Meet Muhiba, Marketing Intern at Cornerstone


Posted 07.11.19 by Ellie Harlow

“I had no experience with marketing or the publishing industry before this”

 

I was lucky enough to spend my summer working with the Cornerstone Marketing team and I had a wonderful time with everyone there. I had no experience with marketing or the publishing industry before this, but I learnt so much with all of the support I got from my colleagues.

 

My main role was to run the @windmillbooks twitter account which I started a few days into the internship. I was given freedom to run the account and decide what was the best way to promote our books and interact with our followers. Over the summer that I ran the account, we gained over 600 followers and formed a great relationship with our audience. Having this as my main project, I had the freedom to try new things and learn, and it really gave me an insight into what marketing can entail.

 

“I always felt like the work that I did was valued”

 

In the end, I created an account and personality that I was really proud of. I got so much support from colleagues across Cornerstone, including the editorial team who run the account, not just in giving me advice and answering my questions but always complimenting my work and giving me positive feedback. I always felt like the work that I did was valued, even the little things! It was a really lovely environment to learn and grow in.

 

As well as my main project, I had a lot of freedom to learn about other areas of marketing and sit in on all of the big meetings – the acquisitions meeting where people from across Cornerstone discuss the books they might want to publish. The cover meeting, where the design team present the front covers of books and get feedback on it. Also, the sales meeting where the sales team share how books are doing across different retailers. These meetings gave me a great insight into all of the work that goes into making a book.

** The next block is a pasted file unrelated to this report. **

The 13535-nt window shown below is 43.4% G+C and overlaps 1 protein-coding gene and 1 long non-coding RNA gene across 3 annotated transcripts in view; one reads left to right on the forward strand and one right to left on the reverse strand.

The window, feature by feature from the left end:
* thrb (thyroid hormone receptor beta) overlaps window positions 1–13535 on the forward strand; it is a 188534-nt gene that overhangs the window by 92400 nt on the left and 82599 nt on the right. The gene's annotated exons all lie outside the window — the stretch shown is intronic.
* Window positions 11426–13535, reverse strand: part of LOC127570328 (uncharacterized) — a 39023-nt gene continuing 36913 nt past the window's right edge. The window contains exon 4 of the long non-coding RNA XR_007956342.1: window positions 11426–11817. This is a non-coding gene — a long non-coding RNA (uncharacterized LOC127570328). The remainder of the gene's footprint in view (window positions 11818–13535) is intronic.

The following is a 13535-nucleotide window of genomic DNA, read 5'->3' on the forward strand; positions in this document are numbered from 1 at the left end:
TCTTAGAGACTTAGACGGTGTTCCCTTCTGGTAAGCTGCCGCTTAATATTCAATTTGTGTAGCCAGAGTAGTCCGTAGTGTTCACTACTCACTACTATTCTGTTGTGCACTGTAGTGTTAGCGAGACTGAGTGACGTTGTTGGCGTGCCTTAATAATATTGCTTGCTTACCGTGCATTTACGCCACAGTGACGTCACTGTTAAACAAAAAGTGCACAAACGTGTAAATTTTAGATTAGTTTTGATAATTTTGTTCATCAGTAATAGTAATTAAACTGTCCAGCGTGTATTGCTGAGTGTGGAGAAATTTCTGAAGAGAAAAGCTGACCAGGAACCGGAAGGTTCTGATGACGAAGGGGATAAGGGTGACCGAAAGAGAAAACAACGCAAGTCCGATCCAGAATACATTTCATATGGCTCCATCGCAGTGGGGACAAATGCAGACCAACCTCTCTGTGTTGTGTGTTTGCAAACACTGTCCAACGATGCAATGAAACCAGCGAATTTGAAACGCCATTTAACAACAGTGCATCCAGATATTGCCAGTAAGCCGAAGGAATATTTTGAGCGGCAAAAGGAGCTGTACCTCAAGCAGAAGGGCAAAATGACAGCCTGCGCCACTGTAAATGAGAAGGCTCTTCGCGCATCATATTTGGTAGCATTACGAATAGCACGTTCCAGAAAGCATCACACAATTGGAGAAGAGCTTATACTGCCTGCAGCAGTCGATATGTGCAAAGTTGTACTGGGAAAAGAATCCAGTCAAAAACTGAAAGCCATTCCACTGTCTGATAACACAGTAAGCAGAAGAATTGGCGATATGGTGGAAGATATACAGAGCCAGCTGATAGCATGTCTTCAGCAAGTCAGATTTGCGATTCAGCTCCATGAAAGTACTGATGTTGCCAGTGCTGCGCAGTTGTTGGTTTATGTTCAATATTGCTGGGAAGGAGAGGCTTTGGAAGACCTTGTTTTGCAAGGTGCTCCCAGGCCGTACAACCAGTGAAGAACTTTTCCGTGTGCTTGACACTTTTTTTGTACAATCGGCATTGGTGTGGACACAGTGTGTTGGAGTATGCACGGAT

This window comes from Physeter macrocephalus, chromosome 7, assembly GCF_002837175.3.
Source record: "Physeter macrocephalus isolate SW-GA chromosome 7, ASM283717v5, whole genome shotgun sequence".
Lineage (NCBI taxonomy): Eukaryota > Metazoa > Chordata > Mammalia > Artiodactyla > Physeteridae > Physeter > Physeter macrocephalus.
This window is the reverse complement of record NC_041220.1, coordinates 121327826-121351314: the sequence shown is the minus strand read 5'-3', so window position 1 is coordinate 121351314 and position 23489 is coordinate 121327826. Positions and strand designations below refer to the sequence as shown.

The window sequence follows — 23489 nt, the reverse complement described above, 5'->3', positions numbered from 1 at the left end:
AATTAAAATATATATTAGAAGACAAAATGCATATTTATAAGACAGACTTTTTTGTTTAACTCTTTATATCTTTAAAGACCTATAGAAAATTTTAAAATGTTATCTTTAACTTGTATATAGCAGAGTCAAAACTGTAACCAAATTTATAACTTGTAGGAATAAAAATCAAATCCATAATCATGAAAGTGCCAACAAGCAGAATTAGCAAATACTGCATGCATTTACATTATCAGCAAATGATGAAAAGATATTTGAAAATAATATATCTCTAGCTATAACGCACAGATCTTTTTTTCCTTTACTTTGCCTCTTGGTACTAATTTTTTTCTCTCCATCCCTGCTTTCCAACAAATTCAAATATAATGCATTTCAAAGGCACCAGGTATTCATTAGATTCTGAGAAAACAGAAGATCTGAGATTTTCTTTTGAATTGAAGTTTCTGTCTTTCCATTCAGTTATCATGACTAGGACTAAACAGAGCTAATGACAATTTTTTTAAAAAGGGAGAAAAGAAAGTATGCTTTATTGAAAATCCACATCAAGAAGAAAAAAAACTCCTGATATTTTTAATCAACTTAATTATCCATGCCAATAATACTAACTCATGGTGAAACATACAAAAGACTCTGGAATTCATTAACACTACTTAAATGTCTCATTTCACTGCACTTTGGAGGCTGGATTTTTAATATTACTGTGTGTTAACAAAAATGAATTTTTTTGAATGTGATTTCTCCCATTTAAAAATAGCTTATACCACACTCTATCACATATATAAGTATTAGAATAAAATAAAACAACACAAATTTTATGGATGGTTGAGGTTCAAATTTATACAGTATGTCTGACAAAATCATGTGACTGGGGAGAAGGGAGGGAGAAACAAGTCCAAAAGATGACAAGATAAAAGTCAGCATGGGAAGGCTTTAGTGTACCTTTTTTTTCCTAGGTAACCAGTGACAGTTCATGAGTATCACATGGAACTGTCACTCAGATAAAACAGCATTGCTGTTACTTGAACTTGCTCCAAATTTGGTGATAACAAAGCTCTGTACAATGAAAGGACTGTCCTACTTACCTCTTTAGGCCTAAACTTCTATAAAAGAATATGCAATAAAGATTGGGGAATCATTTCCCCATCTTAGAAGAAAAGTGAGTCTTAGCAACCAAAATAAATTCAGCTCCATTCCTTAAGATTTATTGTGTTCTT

I also got the opportunity to support the #Merky books team on tasks like collating data analytics from their social channels and finding influencers and artists that they could collaborate with, and a much bigger project of creating a timeline showing the process of creating a book. I spoke to people from editorial, design, publicity, rights and marketing to learn about their day-to-day jobs and the role of their department. This was one of the most interesting projects because it gave me the opportunity to speak to colleagues from different departments that I may have never met otherwise.

 

“people are so friendly, and always ready to stop and chat”

 

One piece of advice I’d give to anyone starting an internship is to not be afraid to talk to different people. I can get quite nervous (I was very scared about starting at a new workplace in a “real” job for the first time). But people are so friendly, and always ready to stop and chat. I had so many conversations with colleagues just while making a cup of tea.

If you’re still considering whether to apply, I’d really encourage you to do it. I only became interested in publishing a few months before I started my application. I was convinced I wouldn’t get past the first stage.

I’m really glad that I did apply because I’ve gained so much from this internship and I wouldn’t have had this opportunity if I’d let my own insecurities convince me not to even try.

Time really flies, so I’d suggest getting as much experience as you can and doing all the work that you can in those 8 weeks – it’ll be fun, I promise.

 

I’m so happy that I had the chance to work for Penguin Random House during this internship and I’m especially grateful that I was able to work with the Cornerstone Marketing team who were the most welcoming and kind people I could’ve hoped to work with. I’m sure whoever joins next year will have as much fun as I did!

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